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Dictionary of Vexillology: C (Combatant - Compony Counter-Company)

Last modified: 2017-07-18 by rob raeside
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COMBATANT
In heraldry see ‘respectant’.

[combatant example] [combatant example]
Arms and Flag of Leuzigen, Switzerland (Wikipedia & fotw)


COMBINED (or COMBINATION) FLAG (or STANDARD)
The term which may be used to describe a flag or flag-like image that is usually intended to illustrate unity between those countries allied in an armed conflict a combination flag or standard but see ‘patchwork flag 1)’ (also ‘linguistic flags 1)’).

Allies flag
Flag showing the Allies in the Great War c1914 (Eugene Ipavec)


COMMAND FLAG
See ‘flag of command’.

Croatian command flag  Croatian command flag  Croatian command flag Flag Officer UK Flag Officer UK Flag Officer UK
Command Flags/Flags of Command of an Admiral, Vice Admiral and Rear-Admiral, Croatia (fotw); Flag Officers of the Red, The White and The Blue, England 1625 - 1702.


COMMAND PENNANT
1) In naval usage, a generally triangular and/or swallow-tailed pennant flown at sea that, unlike a flag of command, broad pennant or burgee command pennant, does not replace the masthead pennant but which signifies an officer in command of other ships who is below the rank of commodore – a group command pennant, flotilla command pennant, senior officer’s pennant, squadron command pennant and others (see also ‘broad pennant’, ‘broad command pennant’, ‘burgee command pennant’, ‘flag of command’, ‘masthead pennant 1)’, ‘private ship’ and ‘senior officer afloat pennant’).
2) In US usage, the command pennant of a unit equivalent to the above but of aviation or marine forces.

[collar]
From left; Squadron Command Pennants: UK (Graham Bartram); Denmark (fotw); Flotilla Command Pennant: Netherland (CS)

Notes
a)
With regard to 1) - not to be confused with the senior officer afloat pennant which (certainly in the case NATO and related services, and of countries whose navy bases its traditions on those of the RN) is only flown whilst alongside or in harbour.
b) A distinction has been drawn between the standard masthead pennant flown by commissioned warships (occasionally called a pennant of command), and the command pennants as defined above that are flown subordinate to it.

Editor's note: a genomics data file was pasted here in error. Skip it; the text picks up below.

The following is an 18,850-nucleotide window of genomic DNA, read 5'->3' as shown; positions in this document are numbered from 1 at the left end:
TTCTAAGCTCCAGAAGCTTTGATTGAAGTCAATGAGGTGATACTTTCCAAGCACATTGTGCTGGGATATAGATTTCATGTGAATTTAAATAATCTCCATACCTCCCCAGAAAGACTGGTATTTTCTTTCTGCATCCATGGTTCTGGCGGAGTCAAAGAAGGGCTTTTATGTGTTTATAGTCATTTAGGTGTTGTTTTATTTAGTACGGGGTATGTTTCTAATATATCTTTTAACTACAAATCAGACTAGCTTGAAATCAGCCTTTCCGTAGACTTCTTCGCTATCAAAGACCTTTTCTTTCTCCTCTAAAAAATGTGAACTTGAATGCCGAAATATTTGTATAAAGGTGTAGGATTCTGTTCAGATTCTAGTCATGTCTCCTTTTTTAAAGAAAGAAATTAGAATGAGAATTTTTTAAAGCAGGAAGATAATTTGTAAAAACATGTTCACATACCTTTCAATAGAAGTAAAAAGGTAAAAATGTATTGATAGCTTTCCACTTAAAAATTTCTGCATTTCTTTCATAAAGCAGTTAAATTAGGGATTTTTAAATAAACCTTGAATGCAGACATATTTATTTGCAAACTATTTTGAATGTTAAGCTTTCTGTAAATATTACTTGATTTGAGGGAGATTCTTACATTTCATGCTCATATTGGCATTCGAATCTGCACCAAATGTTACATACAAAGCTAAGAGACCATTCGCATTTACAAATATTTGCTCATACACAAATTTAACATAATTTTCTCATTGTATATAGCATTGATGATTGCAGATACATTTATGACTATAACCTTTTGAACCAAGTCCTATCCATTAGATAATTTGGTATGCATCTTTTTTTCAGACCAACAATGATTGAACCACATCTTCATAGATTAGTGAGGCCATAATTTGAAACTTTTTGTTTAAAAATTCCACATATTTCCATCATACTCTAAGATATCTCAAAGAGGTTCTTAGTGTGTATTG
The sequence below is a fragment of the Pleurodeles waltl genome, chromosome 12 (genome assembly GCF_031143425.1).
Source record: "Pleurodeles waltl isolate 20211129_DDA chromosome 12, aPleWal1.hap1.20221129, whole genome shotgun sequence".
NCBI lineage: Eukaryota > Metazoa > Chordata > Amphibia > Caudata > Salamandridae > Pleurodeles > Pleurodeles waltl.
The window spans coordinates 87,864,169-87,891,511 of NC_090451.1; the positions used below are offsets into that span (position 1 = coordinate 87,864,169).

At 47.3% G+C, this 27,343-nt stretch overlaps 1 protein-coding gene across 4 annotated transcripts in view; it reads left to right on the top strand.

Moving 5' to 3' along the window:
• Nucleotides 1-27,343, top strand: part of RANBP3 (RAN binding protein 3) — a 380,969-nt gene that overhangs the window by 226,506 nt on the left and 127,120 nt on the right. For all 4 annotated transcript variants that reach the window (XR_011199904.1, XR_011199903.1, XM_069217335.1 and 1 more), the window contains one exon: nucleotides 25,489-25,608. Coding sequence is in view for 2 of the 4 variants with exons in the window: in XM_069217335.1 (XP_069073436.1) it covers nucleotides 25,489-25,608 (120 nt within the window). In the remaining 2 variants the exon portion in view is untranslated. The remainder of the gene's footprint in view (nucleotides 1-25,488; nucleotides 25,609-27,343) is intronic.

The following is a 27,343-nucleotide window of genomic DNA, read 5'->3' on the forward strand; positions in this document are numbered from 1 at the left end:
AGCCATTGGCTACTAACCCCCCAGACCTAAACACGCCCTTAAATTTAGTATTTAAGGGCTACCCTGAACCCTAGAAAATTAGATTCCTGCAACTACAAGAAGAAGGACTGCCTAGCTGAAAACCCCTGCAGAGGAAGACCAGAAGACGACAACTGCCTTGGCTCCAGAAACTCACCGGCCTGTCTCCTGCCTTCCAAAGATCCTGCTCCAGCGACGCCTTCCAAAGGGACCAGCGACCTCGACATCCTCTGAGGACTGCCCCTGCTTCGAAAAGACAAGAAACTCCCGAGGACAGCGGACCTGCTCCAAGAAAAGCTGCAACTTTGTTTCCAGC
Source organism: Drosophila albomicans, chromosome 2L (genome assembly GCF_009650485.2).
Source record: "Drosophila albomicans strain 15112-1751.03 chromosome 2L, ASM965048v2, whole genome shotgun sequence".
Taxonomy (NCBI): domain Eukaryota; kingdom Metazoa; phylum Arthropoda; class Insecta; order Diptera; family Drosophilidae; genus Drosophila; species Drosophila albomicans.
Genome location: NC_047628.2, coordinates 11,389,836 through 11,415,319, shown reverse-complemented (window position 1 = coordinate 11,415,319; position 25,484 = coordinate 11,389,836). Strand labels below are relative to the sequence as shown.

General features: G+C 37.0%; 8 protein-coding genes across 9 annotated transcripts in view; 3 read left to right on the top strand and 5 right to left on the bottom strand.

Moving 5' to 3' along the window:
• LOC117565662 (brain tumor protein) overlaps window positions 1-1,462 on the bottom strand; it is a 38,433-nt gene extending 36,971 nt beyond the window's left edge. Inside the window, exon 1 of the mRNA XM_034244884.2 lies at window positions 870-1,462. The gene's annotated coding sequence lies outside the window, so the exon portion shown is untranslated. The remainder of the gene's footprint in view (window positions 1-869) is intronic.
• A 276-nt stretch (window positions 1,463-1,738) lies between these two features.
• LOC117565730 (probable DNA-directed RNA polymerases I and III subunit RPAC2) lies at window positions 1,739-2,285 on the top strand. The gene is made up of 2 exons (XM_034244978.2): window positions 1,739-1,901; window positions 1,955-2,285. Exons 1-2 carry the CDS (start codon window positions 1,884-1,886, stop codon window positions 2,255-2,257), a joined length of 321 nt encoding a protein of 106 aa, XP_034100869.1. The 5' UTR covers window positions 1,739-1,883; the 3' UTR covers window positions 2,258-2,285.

c) Further to 1), in the former Austro-Hungarian Navy and in some others, the practice of hoisting a command pennant with (or without) the hoist being stiffened by a frame was itself indicative of rank - see ‘frame 2)’.

Command pennant example Command pennant example


COMMENDATION BANNER
See ‘banner 5)’.

[commendation banner example]
C-in-C’s Commendation Banner, Canada (fotw)


COMMENDATION FLAG (or PENNANT)
See ‘award flag’.

[commendation flag example]
Navy Unit Commendation Pennant, US (Seaflags)


COMMEMORATIVE FLAG
A flag made to celebrate or to mark a particular occasion, such as an anniversary, holiday or international congress - an event or occasional flag (see also ‘memorial flag’).

[Queens golden jubliee flag] [17th International Congress of Vexillology] [WW2 US commemorative flag] [1876 centennial US flag]
From left: Golden Jubilee of HM The Queen 2002, UK; 17th International Congress of Vexillology, RSA (fotw); WWII Commemorative Flag, US (fotw); Centennial Flag 1876, US; 


COMMEMORATIVE FLAG CASE
See ‘flag case 2)’.

COMMERCIAL CODE OF SIGNALS (or COMMERCIAL CODE OF SIGNAL FLAGS)
The system which replaced Marryat’s code, and in use from 1866 1880 when it was superseded by the international code see ‘International Code of Signal Flags’ and ‘Marryat's Code’.

[commerical flag example] [commerical flag example] [commerical flag example] [commerical flag example]
MTLQ in the 1866 Commercial Code of Signals


COMMERCIAL FLAG (or PENNANT)
See ‘house flag 1)’ and ‘corporate flag’.